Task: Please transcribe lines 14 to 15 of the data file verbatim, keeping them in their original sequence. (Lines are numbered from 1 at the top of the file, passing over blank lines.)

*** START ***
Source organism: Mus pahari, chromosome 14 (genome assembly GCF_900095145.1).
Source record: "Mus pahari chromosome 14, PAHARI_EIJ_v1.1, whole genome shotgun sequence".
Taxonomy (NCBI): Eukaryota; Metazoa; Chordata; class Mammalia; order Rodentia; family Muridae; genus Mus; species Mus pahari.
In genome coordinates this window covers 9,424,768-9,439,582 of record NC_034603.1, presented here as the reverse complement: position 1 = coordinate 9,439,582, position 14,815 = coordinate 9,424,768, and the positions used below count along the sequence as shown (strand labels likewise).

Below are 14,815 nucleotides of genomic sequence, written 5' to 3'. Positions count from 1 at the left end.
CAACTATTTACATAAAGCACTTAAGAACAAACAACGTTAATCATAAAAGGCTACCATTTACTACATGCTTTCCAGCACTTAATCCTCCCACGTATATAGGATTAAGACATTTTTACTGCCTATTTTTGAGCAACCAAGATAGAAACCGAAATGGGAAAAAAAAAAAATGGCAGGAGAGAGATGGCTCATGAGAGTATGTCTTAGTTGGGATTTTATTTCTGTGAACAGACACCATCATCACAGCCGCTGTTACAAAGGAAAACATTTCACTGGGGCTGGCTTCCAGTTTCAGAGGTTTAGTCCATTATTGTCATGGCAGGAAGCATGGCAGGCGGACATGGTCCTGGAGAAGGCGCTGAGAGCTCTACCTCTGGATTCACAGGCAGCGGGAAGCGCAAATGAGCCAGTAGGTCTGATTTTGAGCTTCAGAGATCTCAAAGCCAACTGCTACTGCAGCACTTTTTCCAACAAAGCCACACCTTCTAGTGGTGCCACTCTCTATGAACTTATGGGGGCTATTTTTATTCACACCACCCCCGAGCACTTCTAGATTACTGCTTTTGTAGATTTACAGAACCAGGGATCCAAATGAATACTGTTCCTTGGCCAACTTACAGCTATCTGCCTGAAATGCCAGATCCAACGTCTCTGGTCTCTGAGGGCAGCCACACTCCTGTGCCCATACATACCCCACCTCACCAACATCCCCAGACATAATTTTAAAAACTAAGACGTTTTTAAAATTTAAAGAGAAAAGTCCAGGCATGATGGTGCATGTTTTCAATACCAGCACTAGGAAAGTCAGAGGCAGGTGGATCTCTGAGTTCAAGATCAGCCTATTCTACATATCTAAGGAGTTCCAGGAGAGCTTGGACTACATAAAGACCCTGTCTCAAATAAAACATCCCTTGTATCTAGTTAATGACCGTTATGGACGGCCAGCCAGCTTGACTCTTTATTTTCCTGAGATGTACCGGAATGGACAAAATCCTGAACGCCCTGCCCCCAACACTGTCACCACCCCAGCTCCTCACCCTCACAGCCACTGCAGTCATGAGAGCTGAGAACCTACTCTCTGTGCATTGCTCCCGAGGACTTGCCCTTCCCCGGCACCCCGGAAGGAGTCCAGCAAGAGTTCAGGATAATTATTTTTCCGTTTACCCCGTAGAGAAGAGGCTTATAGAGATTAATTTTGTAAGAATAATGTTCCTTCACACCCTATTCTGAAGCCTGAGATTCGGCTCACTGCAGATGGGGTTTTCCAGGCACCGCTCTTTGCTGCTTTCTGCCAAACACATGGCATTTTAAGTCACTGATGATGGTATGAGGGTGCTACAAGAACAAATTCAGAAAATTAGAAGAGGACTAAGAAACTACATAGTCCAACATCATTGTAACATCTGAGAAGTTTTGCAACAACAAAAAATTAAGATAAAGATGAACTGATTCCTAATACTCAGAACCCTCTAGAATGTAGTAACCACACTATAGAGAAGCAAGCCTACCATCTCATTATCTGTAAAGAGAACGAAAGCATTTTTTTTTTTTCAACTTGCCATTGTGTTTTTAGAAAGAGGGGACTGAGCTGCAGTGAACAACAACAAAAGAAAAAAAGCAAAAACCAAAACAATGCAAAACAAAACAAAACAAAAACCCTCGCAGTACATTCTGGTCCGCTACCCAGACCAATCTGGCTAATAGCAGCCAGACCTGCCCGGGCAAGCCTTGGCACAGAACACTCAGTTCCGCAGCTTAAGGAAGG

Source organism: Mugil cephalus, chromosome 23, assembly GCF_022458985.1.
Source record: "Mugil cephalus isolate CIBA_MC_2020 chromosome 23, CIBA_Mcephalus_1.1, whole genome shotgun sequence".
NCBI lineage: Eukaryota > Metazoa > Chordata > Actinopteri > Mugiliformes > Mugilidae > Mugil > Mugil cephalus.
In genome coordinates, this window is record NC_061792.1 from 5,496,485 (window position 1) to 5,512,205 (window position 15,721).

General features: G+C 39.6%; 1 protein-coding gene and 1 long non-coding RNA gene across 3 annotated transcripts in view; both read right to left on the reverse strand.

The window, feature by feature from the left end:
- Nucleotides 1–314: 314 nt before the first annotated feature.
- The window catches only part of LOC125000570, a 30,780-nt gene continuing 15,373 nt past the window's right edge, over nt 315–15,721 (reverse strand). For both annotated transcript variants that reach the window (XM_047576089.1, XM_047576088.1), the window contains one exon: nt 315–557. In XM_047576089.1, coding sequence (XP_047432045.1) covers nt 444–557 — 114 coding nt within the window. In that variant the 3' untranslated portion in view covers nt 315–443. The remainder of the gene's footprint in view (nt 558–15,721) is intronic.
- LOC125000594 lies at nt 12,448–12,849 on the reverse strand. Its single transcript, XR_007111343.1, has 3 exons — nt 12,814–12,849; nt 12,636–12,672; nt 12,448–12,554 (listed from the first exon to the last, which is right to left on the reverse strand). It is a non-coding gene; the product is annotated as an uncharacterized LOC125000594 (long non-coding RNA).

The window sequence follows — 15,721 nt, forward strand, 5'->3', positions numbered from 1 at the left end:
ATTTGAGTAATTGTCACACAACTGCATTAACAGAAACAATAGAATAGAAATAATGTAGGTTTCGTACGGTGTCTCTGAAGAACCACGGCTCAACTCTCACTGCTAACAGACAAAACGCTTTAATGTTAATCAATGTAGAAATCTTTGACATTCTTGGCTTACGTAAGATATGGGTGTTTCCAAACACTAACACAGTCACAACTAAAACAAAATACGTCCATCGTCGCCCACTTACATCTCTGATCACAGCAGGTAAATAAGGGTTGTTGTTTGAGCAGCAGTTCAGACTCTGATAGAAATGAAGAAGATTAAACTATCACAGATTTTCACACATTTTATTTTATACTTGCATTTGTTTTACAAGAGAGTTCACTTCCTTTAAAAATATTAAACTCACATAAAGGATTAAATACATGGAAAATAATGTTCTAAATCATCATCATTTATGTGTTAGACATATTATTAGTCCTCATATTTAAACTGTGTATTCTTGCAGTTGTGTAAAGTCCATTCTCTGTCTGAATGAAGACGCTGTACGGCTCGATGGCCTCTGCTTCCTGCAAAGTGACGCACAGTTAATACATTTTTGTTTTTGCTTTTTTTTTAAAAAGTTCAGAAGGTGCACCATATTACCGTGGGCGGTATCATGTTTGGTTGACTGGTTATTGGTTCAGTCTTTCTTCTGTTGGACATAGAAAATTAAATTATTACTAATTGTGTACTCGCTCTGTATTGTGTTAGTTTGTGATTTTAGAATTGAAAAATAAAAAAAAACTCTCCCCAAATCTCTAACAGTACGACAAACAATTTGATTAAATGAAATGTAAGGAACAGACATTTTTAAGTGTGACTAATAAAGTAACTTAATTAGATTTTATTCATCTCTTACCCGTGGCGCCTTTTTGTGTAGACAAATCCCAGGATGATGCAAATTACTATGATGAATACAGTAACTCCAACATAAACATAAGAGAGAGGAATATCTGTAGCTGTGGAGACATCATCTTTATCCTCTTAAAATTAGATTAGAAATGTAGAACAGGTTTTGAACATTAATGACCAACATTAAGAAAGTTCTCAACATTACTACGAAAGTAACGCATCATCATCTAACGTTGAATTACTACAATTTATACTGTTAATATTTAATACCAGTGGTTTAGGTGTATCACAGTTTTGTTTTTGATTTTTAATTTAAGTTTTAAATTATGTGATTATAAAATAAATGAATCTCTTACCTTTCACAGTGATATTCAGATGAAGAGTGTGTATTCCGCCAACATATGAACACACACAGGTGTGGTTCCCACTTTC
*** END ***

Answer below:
- The window catches only part of LOC125000570, a 30,780-nt gene continuing 15,373 nt past the window's right edge, over nt 315–15,721 (reverse strand). For both annotated transcript variants that reach the window (XM_047576089.1, XM_047576088.1), the window contains one exon: nt 315–557. In XM_047576089.1, coding sequence (XP_047432045.1) covers nt 444–557 — 114 coding nt within the window. In that variant the 3' untranslated portion in view covers nt 315–443. The remainder of the gene's footprint in view (nt 558–15,721) is intronic.
- LOC125000594 lies at nt 12,448–12,849 on the reverse strand. Its single transcript, XR_007111343.1, has 3 exons — nt 12,814–12,849; nt 12,636–12,672; nt 12,448–12,554 (listed from the first exon to the last, which is right to left on the reverse strand). It is a non-coding gene; the product is annotated as an uncharacterized LOC125000594 (long non-coding RNA).